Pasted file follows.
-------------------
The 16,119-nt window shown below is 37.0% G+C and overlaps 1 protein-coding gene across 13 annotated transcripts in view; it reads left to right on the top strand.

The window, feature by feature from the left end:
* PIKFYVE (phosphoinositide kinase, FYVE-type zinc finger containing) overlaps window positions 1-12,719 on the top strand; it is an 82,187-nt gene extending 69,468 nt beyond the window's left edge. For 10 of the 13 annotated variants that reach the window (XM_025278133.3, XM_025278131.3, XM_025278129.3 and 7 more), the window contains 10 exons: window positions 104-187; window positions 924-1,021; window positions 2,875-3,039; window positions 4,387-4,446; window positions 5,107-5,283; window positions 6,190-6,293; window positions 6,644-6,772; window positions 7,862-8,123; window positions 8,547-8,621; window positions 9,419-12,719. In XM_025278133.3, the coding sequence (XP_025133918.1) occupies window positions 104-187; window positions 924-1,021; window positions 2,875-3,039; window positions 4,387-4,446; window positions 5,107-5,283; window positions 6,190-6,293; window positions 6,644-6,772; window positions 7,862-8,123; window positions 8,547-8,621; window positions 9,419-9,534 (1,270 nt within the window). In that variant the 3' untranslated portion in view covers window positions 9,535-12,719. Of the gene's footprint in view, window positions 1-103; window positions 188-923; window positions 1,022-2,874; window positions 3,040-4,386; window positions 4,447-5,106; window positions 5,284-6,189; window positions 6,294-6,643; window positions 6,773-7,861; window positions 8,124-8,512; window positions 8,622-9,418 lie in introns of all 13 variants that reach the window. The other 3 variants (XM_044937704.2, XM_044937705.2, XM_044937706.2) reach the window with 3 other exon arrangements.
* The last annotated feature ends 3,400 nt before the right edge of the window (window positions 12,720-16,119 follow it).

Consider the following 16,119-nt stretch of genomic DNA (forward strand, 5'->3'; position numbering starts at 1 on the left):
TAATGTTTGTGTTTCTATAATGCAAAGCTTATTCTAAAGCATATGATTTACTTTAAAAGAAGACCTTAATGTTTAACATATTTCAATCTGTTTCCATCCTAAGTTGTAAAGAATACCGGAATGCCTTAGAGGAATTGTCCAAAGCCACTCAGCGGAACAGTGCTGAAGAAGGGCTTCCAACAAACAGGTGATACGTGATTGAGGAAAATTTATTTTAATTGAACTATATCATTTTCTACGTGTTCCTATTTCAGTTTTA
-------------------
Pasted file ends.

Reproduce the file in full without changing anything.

The 16,119-nt window shown below is 37.0% G+C and overlaps 1 protein-coding gene across 13 annotated transcripts in view; it reads left to right on the top strand.

The window, feature by feature from the left end:
* PIKFYVE (phosphoinositide kinase, FYVE-type zinc finger containing) overlaps window positions 1-12,719 on the top strand; it is an 82,187-nt gene extending 69,468 nt beyond the window's left edge. For 10 of the 13 annotated variants that reach the window (XM_025278133.3, XM_025278131.3, XM_025278129.3 and 7 more), the window contains 10 exons: window positions 104-187; window positions 924-1,021; window positions 2,875-3,039; window positions 4,387-4,446; window positions 5,107-5,283; window positions 6,190-6,293; window positions 6,644-6,772; window positions 7,862-8,123; window positions 8,547-8,621; window positions 9,419-12,719. In XM_025278133.3, the coding sequence (XP_025133918.1) occupies window positions 104-187; window positions 924-1,021; window positions 2,875-3,039; window positions 4,387-4,446; window positions 5,107-5,283; window positions 6,190-6,293; window positions 6,644-6,772; window positions 7,862-8,123; window positions 8,547-8,621; window positions 9,419-9,534 (1,270 nt within the window). In that variant the 3' untranslated portion in view covers window positions 9,535-12,719. Of the gene's footprint in view, window positions 1-103; window positions 188-923; window positions 1,022-2,874; window positions 3,040-4,386; window positions 4,447-5,106; window positions 5,284-6,189; window positions 6,294-6,643; window positions 6,773-7,861; window positions 8,124-8,512; window positions 8,622-9,418 lie in introns of all 13 variants that reach the window. The other 3 variants (XM_044937704.2, XM_044937705.2, XM_044937706.2) reach the window with 3 other exon arrangements.
* The last annotated feature ends 3,400 nt before the right edge of the window (window positions 12,720-16,119 follow it).

Consider the following 16,119-nt stretch of genomic DNA (forward strand, 5'->3'; position numbering starts at 1 on the left):
TAATGTTTGTGTTTCTATAATGCAAAGCTTATTCTAAAGCATATGATTTACTTTAAAAGAAGACCTTAATGTTTAACATATTTCAATCTGTTTCCATCCTAAGTTGTAAAGAATACCGGAATGCCTTAGAGGAATTGTCCAAAGCCACTCAGCGGAACAGTGCTGAAGAAGGGCTTCCAACAAACAGGTGATACGTGATTGAGGAAAATTTATTTTAATTGAACTATATCATTTTCTACGTGTTCCTATTTCAGTTTTA